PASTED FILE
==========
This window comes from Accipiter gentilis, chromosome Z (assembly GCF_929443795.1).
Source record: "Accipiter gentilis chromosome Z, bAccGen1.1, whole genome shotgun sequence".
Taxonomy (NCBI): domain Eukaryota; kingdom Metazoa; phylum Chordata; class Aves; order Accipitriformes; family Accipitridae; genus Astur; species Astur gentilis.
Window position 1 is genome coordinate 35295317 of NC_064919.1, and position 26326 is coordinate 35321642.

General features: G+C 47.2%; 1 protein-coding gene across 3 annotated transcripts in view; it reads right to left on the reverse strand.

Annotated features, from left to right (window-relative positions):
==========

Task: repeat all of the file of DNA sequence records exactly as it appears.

This window comes from Accipiter gentilis, chromosome Z (assembly GCF_929443795.1).
Source record: "Accipiter gentilis chromosome Z, bAccGen1.1, whole genome shotgun sequence".
Taxonomy (NCBI): domain Eukaryota; kingdom Metazoa; phylum Chordata; class Aves; order Accipitriformes; family Accipitridae; genus Astur; species Astur gentilis.
Window position 1 is genome coordinate 35295317 of NC_064919.1, and position 26326 is coordinate 35321642.

General features: G+C 47.2%; 1 protein-coding gene across 3 annotated transcripts in view; it reads right to left on the reverse strand.

Annotated features, from left to right (window-relative positions):